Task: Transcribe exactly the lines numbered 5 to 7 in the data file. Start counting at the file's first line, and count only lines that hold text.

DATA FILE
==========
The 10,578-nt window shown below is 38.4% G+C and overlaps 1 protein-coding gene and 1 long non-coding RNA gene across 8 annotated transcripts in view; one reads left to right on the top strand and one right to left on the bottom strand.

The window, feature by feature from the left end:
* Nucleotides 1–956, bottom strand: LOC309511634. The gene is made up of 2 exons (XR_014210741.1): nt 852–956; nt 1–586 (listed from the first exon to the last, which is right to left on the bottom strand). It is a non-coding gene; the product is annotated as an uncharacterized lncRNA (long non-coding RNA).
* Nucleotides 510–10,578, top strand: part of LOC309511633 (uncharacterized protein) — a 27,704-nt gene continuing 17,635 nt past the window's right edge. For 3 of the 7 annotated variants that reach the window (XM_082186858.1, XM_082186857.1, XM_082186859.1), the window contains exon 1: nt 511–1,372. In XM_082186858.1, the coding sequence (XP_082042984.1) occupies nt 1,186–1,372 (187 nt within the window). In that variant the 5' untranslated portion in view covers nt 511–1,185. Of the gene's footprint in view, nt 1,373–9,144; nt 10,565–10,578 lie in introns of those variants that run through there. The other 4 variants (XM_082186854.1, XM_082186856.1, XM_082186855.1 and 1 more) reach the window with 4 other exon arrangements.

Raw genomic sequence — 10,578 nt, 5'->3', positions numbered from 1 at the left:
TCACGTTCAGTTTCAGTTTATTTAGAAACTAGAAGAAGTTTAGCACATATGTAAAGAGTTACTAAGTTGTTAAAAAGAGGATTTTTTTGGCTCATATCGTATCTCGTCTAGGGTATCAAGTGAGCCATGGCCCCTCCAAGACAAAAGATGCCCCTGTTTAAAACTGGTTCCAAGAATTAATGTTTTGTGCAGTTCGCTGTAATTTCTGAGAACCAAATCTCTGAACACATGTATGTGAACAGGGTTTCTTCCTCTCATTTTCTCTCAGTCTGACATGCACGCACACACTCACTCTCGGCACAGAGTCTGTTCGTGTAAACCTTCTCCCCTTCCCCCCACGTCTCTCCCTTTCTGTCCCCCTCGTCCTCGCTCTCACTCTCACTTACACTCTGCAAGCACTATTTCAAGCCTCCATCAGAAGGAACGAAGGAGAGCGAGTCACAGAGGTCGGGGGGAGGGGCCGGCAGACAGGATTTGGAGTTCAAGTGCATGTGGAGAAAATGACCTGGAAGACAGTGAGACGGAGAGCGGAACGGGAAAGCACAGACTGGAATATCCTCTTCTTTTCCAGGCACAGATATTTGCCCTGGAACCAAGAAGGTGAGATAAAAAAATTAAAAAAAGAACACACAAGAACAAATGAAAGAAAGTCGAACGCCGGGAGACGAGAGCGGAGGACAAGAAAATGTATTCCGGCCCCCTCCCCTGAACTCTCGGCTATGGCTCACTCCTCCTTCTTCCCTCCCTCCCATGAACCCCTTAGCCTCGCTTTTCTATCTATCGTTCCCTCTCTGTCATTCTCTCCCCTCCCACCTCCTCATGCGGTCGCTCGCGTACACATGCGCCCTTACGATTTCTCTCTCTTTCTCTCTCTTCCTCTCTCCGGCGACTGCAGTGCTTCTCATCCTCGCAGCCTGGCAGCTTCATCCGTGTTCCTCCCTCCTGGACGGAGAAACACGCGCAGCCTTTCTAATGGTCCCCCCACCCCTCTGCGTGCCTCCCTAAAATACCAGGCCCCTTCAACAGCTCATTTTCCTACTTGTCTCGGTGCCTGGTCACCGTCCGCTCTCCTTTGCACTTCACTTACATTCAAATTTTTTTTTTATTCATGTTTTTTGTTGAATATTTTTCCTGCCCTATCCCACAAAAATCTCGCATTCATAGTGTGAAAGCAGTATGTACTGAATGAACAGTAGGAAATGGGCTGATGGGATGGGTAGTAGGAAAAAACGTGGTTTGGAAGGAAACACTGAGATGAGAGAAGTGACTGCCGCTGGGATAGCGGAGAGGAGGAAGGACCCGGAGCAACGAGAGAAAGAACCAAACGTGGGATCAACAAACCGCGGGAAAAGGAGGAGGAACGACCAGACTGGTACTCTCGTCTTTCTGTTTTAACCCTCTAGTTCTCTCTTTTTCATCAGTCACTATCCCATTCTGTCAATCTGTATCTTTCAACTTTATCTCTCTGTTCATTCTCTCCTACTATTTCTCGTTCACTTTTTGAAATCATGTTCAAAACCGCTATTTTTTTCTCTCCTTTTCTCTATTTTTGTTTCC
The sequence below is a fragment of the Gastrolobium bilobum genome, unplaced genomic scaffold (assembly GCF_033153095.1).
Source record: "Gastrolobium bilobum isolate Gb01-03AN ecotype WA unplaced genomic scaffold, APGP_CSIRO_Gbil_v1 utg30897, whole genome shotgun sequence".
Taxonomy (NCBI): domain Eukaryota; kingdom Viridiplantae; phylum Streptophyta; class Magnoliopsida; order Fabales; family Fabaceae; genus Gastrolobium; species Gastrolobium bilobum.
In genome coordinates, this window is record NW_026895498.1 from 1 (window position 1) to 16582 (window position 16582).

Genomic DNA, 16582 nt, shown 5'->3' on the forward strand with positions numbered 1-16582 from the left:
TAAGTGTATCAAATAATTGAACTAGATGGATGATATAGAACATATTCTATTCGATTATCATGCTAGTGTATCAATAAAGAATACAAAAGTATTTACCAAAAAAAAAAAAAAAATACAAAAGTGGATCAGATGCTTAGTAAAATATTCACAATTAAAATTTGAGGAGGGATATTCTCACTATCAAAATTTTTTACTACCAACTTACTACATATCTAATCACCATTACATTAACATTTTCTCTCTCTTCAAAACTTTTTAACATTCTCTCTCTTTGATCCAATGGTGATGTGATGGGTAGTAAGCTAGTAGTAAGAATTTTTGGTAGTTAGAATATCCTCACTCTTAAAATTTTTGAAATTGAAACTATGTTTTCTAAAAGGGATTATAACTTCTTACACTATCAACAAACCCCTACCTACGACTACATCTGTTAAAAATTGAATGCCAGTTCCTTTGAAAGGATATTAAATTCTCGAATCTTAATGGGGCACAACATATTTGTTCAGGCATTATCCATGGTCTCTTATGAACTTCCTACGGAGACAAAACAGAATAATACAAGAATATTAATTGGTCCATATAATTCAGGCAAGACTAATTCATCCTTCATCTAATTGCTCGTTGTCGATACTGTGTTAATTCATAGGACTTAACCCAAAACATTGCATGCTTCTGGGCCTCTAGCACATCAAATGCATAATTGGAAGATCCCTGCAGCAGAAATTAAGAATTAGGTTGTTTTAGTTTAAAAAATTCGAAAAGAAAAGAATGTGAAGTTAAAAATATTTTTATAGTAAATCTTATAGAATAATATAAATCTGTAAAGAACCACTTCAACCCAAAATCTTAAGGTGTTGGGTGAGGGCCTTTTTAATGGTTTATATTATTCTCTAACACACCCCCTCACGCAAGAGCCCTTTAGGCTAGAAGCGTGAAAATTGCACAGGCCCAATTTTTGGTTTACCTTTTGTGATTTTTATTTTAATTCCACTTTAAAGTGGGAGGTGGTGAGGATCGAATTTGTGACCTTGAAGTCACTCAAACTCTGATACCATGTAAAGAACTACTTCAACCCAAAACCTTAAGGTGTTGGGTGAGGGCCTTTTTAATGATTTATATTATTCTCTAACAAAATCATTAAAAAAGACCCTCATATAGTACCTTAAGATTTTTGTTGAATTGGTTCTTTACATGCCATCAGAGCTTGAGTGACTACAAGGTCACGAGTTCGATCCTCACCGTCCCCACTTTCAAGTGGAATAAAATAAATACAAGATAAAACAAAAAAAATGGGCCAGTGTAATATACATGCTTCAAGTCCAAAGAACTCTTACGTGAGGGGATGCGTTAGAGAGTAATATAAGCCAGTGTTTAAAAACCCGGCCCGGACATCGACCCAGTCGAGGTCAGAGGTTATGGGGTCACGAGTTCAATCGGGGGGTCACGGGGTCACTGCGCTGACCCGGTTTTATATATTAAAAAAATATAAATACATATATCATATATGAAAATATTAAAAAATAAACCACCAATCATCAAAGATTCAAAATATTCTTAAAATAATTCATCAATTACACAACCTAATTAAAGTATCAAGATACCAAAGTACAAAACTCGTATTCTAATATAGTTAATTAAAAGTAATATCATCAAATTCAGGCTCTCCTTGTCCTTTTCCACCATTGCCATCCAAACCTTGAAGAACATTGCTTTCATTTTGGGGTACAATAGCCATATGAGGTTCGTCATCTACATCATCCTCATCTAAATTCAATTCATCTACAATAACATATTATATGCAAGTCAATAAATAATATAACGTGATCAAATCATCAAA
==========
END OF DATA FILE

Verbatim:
Raw genomic sequence — 10,578 nt, 5'->3', positions numbered from 1 at the left:
TCACGTTCAGTTTCAGTTTATTTAGAAACTAGAAGAAGTTTAGCACATATGTAAAGAGTTACTAAGTTGTTAAAAAGAGGATTTTTTTGGCTCATATCGTATCTCGTCTAGGGTATCAAGTGAGCCATGGCCCCTCCAAGACAAAAGATGCCCCTGTTTAAAACTGGTTCCAAGAATTAATGTTTTGTGCAGTTCGCTGTAATTTCTGAGAACCAAATCTCTGAACACATGTATGTGAACAGGGTTTCTTCCTCTCATTTTCTCTCAGTCTGACATGCACGCACACACTCACTCTCGGCACAGAGTCTGTTCGTGTAAACCTTCTCCCCTTCCCCCCACGTCTCTCCCTTTCTGTCCCCCTCGTCCTCGCTCTCACTCTCACTTACACTCTGCAAGCACTATTTCAAGCCTCCATCAGAAGGAACGAAGGAGAGCGAGTCACAGAGGTCGGGGGGAGGGGCCGGCAGACAGGATTTGGAGTTCAAGTGCATGTGGAGAAAATGACCTGGAAGACAGTGAGACGGAGAGCGGAACGGGAAAGCACAGACTGGAATATCCTCTTCTTTTCCAGGCACAGATATTTGCCCTGGAACCAAGAAGGTGAGATAAAAAAATTAAAAAAAGAACACACAAGAACAAATGAAAGAAAGTCGAACGCCGGGAGACGAGAGCGGAGGACAAGAAAATGTATTCCGGCCCCCTCCCCTGAACTCTCGGCTATGGCTCACTCCTCCTTCTTCCCTCCCTCCCATGAACCCCTTAGCCTCGCTTTTCTATCTATCGTTCCCTCTCTGTCATTCTCTCCCCTCCCACCTCCTCATGCGGTCGCTCGCGTACACATGCGCCCTTACGATTTCTCTCTCTTTCTCTCTCTTCCTCTCTCCGGCGACTGCAGTGCTTCTCATCCTCGCAGCCTGGCAGCTTCATCCGTGTTCCTCCCTCCTGGACGGAGAAACACGCGCAGCCTTTCTAATGGTCCCCCCACCCCTCTGCGTGCCTCCCTAAAATACCAGGCCCCTTCAACAGCTCATTTTCCTACTTGTCTCGGTGCCTGGTCACCGTCCGCTCTCCTTTGCACTTCACTTACATTCAAATTTTTTTTTTATTCATGTTTTTTGTTGAATATTTTTCCTGCCCTATCCCACAAAAATCTCGCATTCATAGTGTGAAAGCAGTATGTACTGAATGAACAGTAGGAAATGGGCTGATGGGATGGGTAGTAGGAAAAAACGTGGTTTGGAAGGAAACACTGAGATGAGAGAAGTGACTGCCGCTGGGATAGCGGAGAGGAGGAAGGACCCGGAGCAACGAGAGAAAGAACCAAACGTGGGATCAACAAACCGCGGGAAAAGGAGGAGGAACGACCAGACTGGTACTCTCGTCTTTCTGTTTTAACCCTCTAGTTCTCTCTTTTTCATCAGTCACTATCCCATTCTGTCAATCTGTATCTTTCAACTTTATCTCTCTGTTCATTCTCTCCTACTATTTCTCGTTCACTTTTTGAAATCATGTTCAAAACCGCTATTTTTTTCTCTCCTTTTCTCTATTTTTGTTTCC
The sequence below is a fragment of the Gastrolobium bilobum genome, unplaced genomic scaffold (assembly GCF_033153095.1).